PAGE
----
Michigan Bill Requires Police and State Agencies to Check Immigration Status
Michigan has become one of the latest states to debate whether to require law enforcement officers to check the immigration status of people they approach for an offense and whom they suspect may be here illegally.
A proposed bill in the House known as No. 4305 also would require government agencies to verify the immigration status of people older than 18 years of age who apply for federal, state or local public benefits.
As in many of the roughly 20 other states considering bills that target illegal immigration, the Michigan bill has drawn criticism by immigrant rights groups and religious leaders who say it would create a climate of fear and division.
An editorial in the Midland Daily News said “the bill fails the stink test.”
But the measure's supporters say undocumented immigrants, who number an estimated 200,000 in Michigan, are a drain on the state that in recent years has been plagued with one of the nation’s highest unemployment rates and an exodus of its residents.
Republican Rep. Dave Agema of Grandville said the bill he introduced in February was a "common sense" measure to help ensure that federal immigration law is enforced in Michigan.
The measure would require law enforcement officers to make a "complete, full and appropriate attempt" to verify a person's immigration status after the person is stopped for another offense and officers have probable cause to suspect the person is in the country illegally.
People who don't have a driver's license or other documentation and are suspected to be illegal immigrants could be turned over to federal custody. Agencies or officials that adopt policies limiting or restricting the enforcement of federal immigration law could face fines.
The Alliance for Immigrants Rights and Reform Michigan said the proposal would allow police to stop and arrest people solely on the suspicion they may be in the U.S. illegally.
Agema said that wouldn't be the case, and that the immigration status check would come only after someone had been arrested or stopped on suspicion of violating state or local law and didn't have proper identification.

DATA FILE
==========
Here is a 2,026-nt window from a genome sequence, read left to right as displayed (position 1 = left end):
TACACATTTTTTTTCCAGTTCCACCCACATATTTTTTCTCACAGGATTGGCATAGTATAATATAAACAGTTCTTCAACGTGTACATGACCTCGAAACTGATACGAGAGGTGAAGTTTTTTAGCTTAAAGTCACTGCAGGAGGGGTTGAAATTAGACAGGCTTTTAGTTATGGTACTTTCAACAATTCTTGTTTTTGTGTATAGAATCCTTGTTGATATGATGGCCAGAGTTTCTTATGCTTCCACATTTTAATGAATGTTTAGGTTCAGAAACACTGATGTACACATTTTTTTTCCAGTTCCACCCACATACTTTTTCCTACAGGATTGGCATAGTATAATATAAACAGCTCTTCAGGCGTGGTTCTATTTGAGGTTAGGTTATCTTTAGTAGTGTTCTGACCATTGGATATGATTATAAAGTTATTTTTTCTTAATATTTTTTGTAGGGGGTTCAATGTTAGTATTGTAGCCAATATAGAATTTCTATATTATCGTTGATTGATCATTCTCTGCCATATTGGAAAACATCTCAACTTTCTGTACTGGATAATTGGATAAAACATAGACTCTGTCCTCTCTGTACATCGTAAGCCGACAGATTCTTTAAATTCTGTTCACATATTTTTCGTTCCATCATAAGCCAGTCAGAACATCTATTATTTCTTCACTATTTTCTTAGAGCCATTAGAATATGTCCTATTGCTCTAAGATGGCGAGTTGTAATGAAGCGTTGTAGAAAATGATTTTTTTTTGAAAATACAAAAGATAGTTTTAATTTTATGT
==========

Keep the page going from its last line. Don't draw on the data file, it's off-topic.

"If they were drunk driving or they were caught stealing, that's when they'd do it," Agema said. "They don't just pull them over because `hey, that guy looks like he's an illegal.' No. That's not in the bill."
Agema said illegal immigration is costly to Michigan through higher costs for health care, education and human services.
Opponents say the bill would hurt Michigan's business climate and reputation by creating an atmosphere where even legal immigrants feel unwelcome. They note that a recent report by the Michigan League of Human Services estimated that if the bill became law the state would lose $3.8 billion, and hurt industries that only tend to draw undocumented workers.
"The future of Michigan's economy relies on attracting the best and brightest from across the world," Rev. Fred Thelen, pastor of Cristo Rey Catholic Church in Lansing, said in a statement. "It would be foolish to pass this law and signal to the world that Michigan does not welcome the world, but treats it with suspicion."
The Midland Daily News editorial said the bill would lead to racial and ethnic profiling.
“Will police attempt to view to verify the immigration status of a white male with no driver’s license? Unlikely,” the editorial said. “Will they run checks on Hispanic or Arabic drivers with or without a license and whether they are legal or illegal immigrants or third-generation natural born citizens? We think they will.”
Bill supporters said protections against racial profiling are in place. The proposal states that it would be enforced in a manner consistent with federal immigration laws and "protecting the civil rights of all persons."
Michigan's law enforcement officers already have the power to contact federal immigration officials if they've stopped someone that they have probable cause to believe is in the country illegally.
But Michigan State Police say there's no state immigration law that makes that a requirement or spells out procedures to follow if they suspect they've stopped an illegal immigrant.
The Michigan debate comes on the heels of a series of arrests of undocumented immigrants in the city of Kalamazoo by agents with the U.S. Immigration and Customs Enforcement, or ICE.
The Hispanic American Council, the Kalamazoo area’s largest Latino advocacy group, told reporters that the raids -- which took place over several days -- had triggered fear in the local Hispanic community.
Hispanic leaders say that in the wake of the raid, which ICE agents conducted in businesses and homes, many Hispanic residents were afraid to open their businesses, and send their children to school.
The roughly 20 immigrants who were arrested included people who had criminal records, while others had failed to leave the United States after being ordered deported.
Follow politics and immigration reporter Elizabeth Llorente on Twitter: @LlorenteLatino
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